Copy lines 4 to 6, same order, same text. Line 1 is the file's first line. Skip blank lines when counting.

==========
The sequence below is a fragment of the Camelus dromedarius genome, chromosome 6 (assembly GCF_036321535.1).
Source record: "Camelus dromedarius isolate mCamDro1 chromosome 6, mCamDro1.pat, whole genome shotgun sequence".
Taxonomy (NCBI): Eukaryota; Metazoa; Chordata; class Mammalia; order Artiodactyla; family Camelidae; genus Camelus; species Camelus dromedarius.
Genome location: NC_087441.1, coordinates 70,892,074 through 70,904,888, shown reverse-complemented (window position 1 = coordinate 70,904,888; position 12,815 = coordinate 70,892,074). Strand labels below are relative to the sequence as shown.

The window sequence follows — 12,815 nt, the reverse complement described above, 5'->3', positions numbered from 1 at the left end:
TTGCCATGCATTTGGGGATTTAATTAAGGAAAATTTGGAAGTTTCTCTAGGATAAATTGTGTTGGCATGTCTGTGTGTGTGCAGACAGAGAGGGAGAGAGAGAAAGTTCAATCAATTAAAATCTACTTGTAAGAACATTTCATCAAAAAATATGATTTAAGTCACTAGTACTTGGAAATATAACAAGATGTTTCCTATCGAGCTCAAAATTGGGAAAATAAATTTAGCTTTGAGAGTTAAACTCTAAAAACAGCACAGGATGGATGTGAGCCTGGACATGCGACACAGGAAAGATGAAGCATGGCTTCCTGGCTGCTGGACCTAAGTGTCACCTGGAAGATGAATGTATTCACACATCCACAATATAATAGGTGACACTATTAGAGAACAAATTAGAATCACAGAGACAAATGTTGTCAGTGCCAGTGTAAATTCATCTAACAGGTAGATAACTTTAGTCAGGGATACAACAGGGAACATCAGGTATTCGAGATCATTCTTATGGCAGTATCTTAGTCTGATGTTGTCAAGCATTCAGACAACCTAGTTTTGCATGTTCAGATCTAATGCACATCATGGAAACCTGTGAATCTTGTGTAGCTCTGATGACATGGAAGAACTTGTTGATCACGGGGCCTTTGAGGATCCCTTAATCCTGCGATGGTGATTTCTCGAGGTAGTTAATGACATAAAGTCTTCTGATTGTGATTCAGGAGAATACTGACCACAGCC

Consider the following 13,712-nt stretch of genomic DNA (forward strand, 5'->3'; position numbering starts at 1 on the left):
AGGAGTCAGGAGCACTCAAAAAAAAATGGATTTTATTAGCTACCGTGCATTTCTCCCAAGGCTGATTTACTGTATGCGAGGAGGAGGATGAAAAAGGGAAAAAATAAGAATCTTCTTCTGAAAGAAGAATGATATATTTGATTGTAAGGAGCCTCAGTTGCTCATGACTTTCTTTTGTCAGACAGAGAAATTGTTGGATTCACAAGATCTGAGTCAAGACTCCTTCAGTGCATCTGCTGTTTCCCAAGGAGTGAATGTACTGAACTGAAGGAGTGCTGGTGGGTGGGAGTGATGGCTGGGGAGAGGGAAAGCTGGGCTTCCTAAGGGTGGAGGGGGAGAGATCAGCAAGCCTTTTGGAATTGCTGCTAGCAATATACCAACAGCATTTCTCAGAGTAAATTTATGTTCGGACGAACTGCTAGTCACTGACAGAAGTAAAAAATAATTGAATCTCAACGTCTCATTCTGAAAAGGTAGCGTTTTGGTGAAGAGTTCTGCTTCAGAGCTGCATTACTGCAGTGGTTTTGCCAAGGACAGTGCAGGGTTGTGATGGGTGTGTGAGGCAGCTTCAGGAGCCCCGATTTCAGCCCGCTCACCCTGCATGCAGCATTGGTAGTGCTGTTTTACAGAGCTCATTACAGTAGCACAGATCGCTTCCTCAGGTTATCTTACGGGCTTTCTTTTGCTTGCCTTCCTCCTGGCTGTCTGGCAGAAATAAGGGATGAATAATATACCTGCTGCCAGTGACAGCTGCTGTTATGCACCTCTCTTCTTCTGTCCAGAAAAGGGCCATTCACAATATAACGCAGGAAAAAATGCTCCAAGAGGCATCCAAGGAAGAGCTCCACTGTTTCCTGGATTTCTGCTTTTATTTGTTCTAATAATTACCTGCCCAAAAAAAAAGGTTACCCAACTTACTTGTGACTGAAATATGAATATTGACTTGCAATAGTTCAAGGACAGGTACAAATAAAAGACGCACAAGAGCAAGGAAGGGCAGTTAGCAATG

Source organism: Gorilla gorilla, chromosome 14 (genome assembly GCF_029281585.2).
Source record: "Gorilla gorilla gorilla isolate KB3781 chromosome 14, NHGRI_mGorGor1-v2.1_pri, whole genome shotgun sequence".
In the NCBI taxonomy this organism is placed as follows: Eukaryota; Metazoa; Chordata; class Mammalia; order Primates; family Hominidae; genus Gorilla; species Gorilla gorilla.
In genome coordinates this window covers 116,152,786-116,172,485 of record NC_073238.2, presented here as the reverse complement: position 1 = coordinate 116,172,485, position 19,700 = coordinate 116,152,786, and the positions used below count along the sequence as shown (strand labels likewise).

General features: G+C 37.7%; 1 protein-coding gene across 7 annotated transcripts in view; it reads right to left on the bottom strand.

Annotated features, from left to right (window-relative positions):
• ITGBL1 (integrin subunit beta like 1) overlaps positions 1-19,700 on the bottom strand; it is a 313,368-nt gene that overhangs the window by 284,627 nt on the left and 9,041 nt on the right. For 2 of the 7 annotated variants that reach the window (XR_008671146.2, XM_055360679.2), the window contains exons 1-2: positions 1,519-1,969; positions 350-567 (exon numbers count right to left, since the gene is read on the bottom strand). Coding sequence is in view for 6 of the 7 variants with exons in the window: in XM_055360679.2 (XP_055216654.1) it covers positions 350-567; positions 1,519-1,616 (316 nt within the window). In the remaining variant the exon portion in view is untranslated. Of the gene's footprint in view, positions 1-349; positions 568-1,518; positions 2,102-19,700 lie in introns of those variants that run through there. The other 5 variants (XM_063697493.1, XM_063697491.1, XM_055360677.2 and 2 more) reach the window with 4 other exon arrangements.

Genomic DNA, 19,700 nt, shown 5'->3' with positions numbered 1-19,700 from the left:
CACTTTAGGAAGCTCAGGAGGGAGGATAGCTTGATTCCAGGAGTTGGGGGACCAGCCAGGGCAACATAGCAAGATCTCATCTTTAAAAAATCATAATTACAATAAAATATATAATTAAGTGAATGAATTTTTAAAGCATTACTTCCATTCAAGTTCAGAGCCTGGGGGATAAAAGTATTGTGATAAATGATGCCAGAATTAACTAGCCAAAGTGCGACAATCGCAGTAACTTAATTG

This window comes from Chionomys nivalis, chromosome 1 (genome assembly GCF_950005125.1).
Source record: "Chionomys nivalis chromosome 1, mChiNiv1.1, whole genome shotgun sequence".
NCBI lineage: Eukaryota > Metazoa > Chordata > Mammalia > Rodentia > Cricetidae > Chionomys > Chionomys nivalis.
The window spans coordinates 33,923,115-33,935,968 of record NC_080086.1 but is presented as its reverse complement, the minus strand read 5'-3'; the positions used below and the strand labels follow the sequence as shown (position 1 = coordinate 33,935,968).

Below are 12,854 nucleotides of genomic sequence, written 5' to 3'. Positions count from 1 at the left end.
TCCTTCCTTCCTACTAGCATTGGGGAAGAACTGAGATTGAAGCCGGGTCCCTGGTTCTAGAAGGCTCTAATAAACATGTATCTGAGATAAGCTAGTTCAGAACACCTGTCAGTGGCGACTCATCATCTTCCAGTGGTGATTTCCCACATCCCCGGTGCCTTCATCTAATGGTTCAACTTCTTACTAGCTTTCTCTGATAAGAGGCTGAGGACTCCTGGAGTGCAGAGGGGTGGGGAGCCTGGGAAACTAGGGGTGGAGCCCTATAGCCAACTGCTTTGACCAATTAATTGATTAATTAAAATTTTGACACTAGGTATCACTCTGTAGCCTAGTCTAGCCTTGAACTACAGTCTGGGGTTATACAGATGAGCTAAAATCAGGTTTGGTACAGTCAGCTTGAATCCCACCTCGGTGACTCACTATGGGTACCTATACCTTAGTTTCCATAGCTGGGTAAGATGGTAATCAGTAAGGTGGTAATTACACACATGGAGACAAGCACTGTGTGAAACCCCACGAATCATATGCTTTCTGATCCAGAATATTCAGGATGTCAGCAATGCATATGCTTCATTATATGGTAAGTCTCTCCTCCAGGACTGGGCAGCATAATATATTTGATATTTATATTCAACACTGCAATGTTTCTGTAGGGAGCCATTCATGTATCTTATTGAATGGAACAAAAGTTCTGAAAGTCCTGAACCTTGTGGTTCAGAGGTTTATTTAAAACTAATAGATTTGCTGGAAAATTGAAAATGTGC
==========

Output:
Genome location: NC_087441.1, coordinates 70,892,074 through 70,904,888, shown reverse-complemented (window position 1 = coordinate 70,904,888; position 12,815 = coordinate 70,892,074). Strand labels below are relative to the sequence as shown.

The window sequence follows — 12,815 nt, the reverse complement described above, 5'->3', positions numbered from 1 at the left end:
TTGCCATGCATTTGGGGATTTAATTAAGGAAAATTTGGAAGTTTCTCTAGGATAAATTGTGTTGGCATGTCTGTGTGTGTGCAGACAGAGAGGGAGAGAGAGAAAGTTCAATCAATTAAAATCTACTTGTAAGAACATTTCATCAAAAAATATGATTTAAGTCACTAGTACTTGGAAATATAACAAGATGTTTCCTATCGAGCTCAAAATTGGGAAAATAAATTTAGCTTTGAGAGTTAAACTCTAAAAACAGCACAGGATGGATGTGAGCCTGGACATGCGACACAGGAAAGATGAAGCATGGCTTCCTGGCTGCTGGACCTAAGTGTCACCTGGAAGATGAATGTATTCACACATCCACAATATAATAGGTGACACTATTAGAGAACAAATTAGAATCACAGAGACAAATGTTGTCAGTGCCAGTGTAAATTCATCTAACAGGTAGATAACTTTAGTCAGGGATACAACAGGGAACATCAGGTATTCGAGATCATTCTTATGGCAGTATCTTAGTCTGATGTTGTCAAGCATTCAGACAACCTAGTTTTGCATGTTCAGATCTAATGCACATCATGGAAACCTGTGAATCTTGTGTAGCTCTGATGACATGGAAGAACTTGTTGATCACGGGGCCTTTGAGGATCCCTTAATCCTGCGATGGTGATTTCTCGAGGTAGTTAATGACATAAAGTCTTCTGATTGTGATTCAGGAGAATACTGACCACAGCC